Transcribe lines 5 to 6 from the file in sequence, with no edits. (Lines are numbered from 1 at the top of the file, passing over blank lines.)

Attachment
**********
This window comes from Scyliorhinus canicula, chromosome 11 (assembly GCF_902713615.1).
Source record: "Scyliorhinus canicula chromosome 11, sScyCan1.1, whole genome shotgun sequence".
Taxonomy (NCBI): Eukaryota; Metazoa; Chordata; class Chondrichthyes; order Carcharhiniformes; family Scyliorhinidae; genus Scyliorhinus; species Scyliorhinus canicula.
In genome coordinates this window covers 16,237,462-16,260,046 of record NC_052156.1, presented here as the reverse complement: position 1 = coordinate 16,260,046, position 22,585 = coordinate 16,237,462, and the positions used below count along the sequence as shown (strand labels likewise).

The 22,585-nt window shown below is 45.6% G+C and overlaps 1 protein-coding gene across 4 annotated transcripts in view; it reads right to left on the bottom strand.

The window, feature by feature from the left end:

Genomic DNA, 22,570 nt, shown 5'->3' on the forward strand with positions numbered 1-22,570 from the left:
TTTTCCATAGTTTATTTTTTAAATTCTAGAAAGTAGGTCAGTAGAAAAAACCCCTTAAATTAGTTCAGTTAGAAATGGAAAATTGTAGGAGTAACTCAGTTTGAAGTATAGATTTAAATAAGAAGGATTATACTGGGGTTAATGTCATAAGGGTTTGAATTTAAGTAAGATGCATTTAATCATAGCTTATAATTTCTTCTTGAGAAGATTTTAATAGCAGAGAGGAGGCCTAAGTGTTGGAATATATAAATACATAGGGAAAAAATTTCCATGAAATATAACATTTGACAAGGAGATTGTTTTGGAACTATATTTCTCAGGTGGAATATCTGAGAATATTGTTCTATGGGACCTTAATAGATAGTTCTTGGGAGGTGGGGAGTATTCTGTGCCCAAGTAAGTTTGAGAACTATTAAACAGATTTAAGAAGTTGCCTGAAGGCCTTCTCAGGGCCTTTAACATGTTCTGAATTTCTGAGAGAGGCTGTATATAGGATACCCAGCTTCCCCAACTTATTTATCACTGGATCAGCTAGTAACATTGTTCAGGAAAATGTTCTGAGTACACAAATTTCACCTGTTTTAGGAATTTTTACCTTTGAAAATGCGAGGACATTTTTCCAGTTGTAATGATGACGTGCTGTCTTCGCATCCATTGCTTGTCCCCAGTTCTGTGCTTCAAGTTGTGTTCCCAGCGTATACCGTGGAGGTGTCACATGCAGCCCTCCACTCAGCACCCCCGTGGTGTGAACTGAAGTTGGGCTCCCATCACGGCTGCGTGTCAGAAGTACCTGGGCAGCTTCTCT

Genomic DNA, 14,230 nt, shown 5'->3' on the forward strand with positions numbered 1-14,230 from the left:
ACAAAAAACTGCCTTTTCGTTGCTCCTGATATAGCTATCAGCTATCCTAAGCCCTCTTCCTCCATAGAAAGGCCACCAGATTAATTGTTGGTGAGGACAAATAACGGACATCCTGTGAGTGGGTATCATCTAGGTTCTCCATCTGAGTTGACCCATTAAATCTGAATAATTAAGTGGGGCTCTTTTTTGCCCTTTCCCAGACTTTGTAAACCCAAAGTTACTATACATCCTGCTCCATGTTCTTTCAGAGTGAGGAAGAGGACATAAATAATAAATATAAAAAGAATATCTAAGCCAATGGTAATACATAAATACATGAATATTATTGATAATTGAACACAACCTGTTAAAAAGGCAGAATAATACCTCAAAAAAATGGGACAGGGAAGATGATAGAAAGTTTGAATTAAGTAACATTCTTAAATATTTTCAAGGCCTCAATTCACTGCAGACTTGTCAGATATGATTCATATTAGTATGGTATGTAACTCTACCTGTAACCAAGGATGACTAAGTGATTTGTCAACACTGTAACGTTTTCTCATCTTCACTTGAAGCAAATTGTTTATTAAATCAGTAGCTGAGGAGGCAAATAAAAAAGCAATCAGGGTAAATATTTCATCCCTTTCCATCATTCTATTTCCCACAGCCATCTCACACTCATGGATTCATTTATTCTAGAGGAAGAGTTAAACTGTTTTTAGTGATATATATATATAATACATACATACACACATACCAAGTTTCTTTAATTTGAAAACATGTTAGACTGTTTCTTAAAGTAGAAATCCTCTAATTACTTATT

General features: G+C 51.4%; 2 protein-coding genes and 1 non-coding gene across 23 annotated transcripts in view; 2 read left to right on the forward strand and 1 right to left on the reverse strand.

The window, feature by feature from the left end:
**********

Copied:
The 22,585-nt window shown below is 45.6% G+C and overlaps 1 protein-coding gene across 4 annotated transcripts in view; it reads right to left on the bottom strand.

The window, feature by feature from the left end: